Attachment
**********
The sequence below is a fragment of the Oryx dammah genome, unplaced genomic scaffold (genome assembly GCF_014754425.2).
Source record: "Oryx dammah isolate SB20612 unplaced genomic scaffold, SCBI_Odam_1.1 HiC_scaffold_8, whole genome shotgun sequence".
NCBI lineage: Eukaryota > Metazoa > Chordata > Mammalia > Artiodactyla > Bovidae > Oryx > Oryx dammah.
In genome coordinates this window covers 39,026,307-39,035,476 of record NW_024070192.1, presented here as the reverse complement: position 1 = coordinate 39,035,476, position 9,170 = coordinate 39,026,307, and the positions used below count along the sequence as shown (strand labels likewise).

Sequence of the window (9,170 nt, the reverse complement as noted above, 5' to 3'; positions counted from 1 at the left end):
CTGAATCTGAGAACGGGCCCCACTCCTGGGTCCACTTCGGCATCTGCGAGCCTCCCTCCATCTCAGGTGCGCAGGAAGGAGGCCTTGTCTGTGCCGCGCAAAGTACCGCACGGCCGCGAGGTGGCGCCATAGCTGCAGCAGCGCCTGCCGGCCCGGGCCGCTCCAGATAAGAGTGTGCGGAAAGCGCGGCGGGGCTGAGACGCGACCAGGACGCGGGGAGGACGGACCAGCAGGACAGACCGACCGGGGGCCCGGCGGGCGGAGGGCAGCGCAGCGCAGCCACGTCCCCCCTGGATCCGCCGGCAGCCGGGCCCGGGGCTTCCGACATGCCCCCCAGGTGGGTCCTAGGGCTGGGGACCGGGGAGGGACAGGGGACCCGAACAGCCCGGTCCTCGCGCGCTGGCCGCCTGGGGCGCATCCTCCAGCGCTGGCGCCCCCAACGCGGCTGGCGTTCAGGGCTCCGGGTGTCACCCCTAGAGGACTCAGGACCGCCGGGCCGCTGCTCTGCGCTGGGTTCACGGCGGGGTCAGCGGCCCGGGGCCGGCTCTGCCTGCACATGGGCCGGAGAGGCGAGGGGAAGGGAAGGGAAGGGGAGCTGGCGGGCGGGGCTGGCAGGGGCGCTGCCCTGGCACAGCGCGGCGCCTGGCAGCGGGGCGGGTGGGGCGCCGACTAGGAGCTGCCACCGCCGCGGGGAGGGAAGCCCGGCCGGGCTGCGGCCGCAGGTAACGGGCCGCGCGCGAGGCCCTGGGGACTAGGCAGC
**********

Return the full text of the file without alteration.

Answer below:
The sequence below is a fragment of the Oryx dammah genome, unplaced genomic scaffold (genome assembly GCF_014754425.2).
Source record: "Oryx dammah isolate SB20612 unplaced genomic scaffold, SCBI_Odam_1.1 HiC_scaffold_8, whole genome shotgun sequence".
NCBI lineage: Eukaryota > Metazoa > Chordata > Mammalia > Artiodactyla > Bovidae > Oryx > Oryx dammah.
In genome coordinates this window covers 39,026,307-39,035,476 of record NW_024070192.1, presented here as the reverse complement: position 1 = coordinate 39,035,476, position 9,170 = coordinate 39,026,307, and the positions used below count along the sequence as shown (strand labels likewise).

Sequence of the window (9,170 nt, the reverse complement as noted above, 5' to 3'; positions counted from 1 at the left end):
CTGAATCTGAGAACGGGCCCCACTCCTGGGTCCACTTCGGCATCTGCGAGCCTCCCTCCATCTCAGGTGCGCAGGAAGGAGGCCTTGTCTGTGCCGCGCAAAGTACCGCACGGCCGCGAGGTGGCGCCATAGCTGCAGCAGCGCCTGCCGGCCCGGGCCGCTCCAGATAAGAGTGTGCGGAAAGCGCGGCGGGGCTGAGACGCGACCAGGACGCGGGGAGGACGGACCAGCAGGACAGACCGACCGGGGGCCCGGCGGGCGGAGGGCAGCGCAGCGCAGCCACGTCCCCCCTGGATCCGCCGGCAGCCGGGCCCGGGGCTTCCGACATGCCCCCCAGGTGGGTCCTAGGGCTGGGGACCGGGGAGGGACAGGGGACCCGAACAGCCCGGTCCTCGCGCGCTGGCCGCCTGGGGCGCATCCTCCAGCGCTGGCGCCCCCAACGCGGCTGGCGTTCAGGGCTCCGGGTGTCACCCCTAGAGGACTCAGGACCGCCGGGCCGCTGCTCTGCGCTGGGTTCACGGCGGGGTCAGCGGCCCGGGGCCGGCTCTGCCTGCACATGGGCCGGAGAGGCGAGGGGAAGGGAAGGGAAGGGGAGCTGGCGGGCGGGGCTGGCAGGGGCGCTGCCCTGGCACAGCGCGGCGCCTGGCAGCGGGGCGGGTGGGGCGCCGACTAGGAGCTGCCACCGCCGCGGGGAGGGAAGCCCGGCCGGGCTGCGGCCGCAGGTAACGGGCCGCGCGCGAGGCCCTGGGGACTAGGCAGC